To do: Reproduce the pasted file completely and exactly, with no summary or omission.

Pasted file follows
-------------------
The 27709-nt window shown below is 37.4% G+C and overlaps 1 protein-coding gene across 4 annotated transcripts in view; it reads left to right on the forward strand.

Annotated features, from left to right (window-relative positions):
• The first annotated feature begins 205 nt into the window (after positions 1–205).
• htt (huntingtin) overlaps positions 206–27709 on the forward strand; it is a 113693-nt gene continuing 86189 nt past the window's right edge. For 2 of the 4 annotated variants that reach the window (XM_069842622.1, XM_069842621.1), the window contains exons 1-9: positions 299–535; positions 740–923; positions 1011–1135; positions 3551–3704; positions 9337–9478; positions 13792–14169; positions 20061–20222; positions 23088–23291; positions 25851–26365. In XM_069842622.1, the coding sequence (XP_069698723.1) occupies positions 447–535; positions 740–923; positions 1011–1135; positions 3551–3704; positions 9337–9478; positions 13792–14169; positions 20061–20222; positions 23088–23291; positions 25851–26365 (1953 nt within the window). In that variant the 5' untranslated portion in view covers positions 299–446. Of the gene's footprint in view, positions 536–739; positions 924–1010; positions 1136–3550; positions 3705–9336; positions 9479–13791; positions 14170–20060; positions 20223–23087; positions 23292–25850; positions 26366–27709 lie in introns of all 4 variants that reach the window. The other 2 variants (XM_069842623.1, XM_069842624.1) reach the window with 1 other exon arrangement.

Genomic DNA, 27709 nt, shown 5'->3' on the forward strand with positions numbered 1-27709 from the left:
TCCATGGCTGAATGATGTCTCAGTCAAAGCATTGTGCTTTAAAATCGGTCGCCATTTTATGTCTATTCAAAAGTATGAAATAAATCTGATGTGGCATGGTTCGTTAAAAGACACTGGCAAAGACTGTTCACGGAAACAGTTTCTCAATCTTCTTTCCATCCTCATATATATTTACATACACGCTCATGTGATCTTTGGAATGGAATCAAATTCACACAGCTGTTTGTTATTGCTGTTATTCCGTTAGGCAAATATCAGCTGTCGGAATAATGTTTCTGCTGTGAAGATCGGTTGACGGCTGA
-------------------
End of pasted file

The 27709-nt window shown below is 37.4% G+C and overlaps 1 protein-coding gene across 4 annotated transcripts in view; it reads left to right on the forward strand.

Annotated features, from left to right (window-relative positions):
• The first annotated feature begins 205 nt into the window (after positions 1–205).
• htt (huntingtin) overlaps positions 206–27709 on the forward strand; it is a 113693-nt gene continuing 86189 nt past the window's right edge. For 2 of the 4 annotated variants that reach the window (XM_069842622.1, XM_069842621.1), the window contains exons 1-9: positions 299–535; positions 740–923; positions 1011–1135; positions 3551–3704; positions 9337–9478; positions 13792–14169; positions 20061–20222; positions 23088–23291; positions 25851–26365. In XM_069842622.1, the coding sequence (XP_069698723.1) occupies positions 447–535; positions 740–923; positions 1011–1135; positions 3551–3704; positions 9337–9478; positions 13792–14169; positions 20061–20222; positions 23088–23291; positions 25851–26365 (1953 nt within the window). In that variant the 5' untranslated portion in view covers positions 299–446. Of the gene's footprint in view, positions 536–739; positions 924–1010; positions 1136–3550; positions 3705–9336; positions 9479–13791; positions 14170–20060; positions 20223–23087; positions 23292–25850; positions 26366–27709 lie in introns of all 4 variants that reach the window. The other 2 variants (XM_069842623.1, XM_069842624.1) reach the window with 1 other exon arrangement.

Genomic DNA, 27709 nt, shown 5'->3' on the forward strand with positions numbered 1-27709 from the left:
TCCATGGCTGAATGATGTCTCAGTCAAAGCATTGTGCTTTAAAATCGGTCGCCATTTTATGTCTATTCAAAAGTATGAAATAAATCTGATGTGGCATGGTTCGTTAAAAGACACTGGCAAAGACTGTTCACGGAAACAGTTTCTCAATCTTCTTTCCATCCTCATATATATTTACATACACGCTCATGTGATCTTTGGAATGGAATCAAATTCACACAGCTGTTTGTTATTGCTGTTATTCCGTTAGGCAAATATCAGCTGTCGGAATAATGTTTCTGCTGTGAAGATCGGTTGACGGCTGA